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Utah Historical Quarterly


U.S. Forest Service (USES) has been the subject of much discussion, and it is easy to get the image of two petty agencies squabbling over minute policy differences important only to bureau administrators. Recent scholarship, however, has begun to delve into the serious points of conflict between the two agencies. One author has suggested that the Forest Service's self-image and inward-looking view of its responsibilities put that agency at a disadvantage in its dealings with the National Park Service.^ While an admirable hypothesis, the emphasis on the attitude of Forest Service personnel neglects a very dynamic factor in the controversy. The terms of the conflict favored the Park Service so dramatically that, in retrospect, the evolution of that agency to its present position seems inevitable. In fact, throughout the late 1920s and the 1930s NPS officials chose the tracts of land over which the two agencies argued, defined its aesthetic value, and orchestrated the conflict that occurred. These structural circumstances, not the psychological profile of the participants themselves, put the Forest Service on the defensive in its constant battle with the Park Service. While Horace M. Albright, who directed the Park Service from 1929 to 1933, was a master of acquisition politics, he was only the most successful of many who exploited the structural advantage the Park Service enjoyed. But there were limits to the degree the Park Service could press its advantage. In order to receive support from Congress and influential citizens, the Park Service had to articulate its objectives clearly and adhere to the standards it established. A successful NPS effort required an area with spectacular features of some sort. Agency officials could not successfully push for the acquisition of areas that might somehow be classified as ordinary. The Park Service had to have ample justification for its proposals, or the USFS might successfully cast the NPS in the role of an acquisitive and arrogant bureaucracy making decisions without regard for local interests. The Park Service learned to use interagency rivalry to its advantage by resorting to a trial-and-error method during the late 1920s and early 1930s. When Albright pushed too far and requested the transfer of large areas of land with only average scenic attraction to enlarge or Dr. Rothman is senior vice-president of Futurepast, the History Company, in Spokane. iBen W. Twight, Organizational Values and Political Power: The Forest Service Versus the Olympic National Park (University Park: Pennsylvania State University Press, 1983).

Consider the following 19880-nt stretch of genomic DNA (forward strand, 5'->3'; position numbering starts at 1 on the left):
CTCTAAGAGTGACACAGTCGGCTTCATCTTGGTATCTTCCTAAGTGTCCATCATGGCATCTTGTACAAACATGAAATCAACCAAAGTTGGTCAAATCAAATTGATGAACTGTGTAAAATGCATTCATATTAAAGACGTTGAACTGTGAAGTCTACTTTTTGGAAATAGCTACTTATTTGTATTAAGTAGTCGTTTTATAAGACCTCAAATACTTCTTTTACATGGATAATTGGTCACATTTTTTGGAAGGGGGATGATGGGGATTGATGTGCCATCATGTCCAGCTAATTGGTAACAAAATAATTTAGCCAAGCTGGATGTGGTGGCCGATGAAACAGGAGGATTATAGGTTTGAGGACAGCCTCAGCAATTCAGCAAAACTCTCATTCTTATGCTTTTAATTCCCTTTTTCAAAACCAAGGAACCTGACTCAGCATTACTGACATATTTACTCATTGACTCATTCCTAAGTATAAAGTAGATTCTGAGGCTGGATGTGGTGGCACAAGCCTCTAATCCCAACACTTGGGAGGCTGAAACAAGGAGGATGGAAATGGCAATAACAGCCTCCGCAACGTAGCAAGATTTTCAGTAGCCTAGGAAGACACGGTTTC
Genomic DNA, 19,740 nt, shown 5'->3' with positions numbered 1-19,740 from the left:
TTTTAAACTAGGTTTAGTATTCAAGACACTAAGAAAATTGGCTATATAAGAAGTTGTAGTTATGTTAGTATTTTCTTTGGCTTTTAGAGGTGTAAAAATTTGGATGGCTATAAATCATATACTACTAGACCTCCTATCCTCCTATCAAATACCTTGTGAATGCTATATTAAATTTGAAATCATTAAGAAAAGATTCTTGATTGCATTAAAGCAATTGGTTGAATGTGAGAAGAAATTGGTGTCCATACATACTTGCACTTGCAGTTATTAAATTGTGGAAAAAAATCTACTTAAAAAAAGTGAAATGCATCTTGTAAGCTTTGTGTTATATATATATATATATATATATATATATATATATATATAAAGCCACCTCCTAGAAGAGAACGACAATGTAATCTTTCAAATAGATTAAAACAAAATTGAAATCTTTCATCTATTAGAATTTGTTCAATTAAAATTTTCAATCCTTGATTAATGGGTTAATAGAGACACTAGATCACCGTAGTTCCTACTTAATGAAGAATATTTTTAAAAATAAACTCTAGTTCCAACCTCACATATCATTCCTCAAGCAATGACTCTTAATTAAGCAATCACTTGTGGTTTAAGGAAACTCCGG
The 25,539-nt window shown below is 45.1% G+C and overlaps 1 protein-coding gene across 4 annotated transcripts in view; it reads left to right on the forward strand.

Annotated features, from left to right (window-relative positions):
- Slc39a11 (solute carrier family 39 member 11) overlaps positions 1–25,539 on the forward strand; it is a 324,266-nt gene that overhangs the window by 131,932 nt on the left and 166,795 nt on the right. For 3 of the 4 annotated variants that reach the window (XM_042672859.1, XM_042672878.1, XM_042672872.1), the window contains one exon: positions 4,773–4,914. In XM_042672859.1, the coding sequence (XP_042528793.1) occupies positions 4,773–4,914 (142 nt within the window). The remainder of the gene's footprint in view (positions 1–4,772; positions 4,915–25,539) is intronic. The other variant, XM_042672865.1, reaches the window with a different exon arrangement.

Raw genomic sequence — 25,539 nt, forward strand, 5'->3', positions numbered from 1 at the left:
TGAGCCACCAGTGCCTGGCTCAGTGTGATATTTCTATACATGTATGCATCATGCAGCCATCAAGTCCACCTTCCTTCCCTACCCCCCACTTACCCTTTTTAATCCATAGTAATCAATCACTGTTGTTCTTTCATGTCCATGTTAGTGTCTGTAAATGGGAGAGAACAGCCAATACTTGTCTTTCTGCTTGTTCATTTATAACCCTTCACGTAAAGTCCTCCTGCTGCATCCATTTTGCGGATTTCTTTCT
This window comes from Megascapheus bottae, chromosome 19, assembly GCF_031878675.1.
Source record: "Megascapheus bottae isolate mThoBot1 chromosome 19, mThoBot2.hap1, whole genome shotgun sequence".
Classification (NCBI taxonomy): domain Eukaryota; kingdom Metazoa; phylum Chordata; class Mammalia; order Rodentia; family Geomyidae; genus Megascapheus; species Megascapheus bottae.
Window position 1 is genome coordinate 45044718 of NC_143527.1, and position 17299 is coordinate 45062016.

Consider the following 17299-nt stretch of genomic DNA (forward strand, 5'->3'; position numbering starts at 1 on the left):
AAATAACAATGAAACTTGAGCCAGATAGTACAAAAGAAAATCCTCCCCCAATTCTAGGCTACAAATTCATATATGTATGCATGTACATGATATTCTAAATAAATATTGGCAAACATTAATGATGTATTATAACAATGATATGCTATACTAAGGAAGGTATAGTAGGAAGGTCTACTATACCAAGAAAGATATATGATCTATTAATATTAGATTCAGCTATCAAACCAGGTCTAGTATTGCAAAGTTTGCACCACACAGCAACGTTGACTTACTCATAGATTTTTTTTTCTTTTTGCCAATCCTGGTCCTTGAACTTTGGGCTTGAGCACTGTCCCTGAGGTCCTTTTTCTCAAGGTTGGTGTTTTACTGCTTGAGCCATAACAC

Profile for Utah State History

Utah Historical Quarterly, Volume 55, Number 3, 1987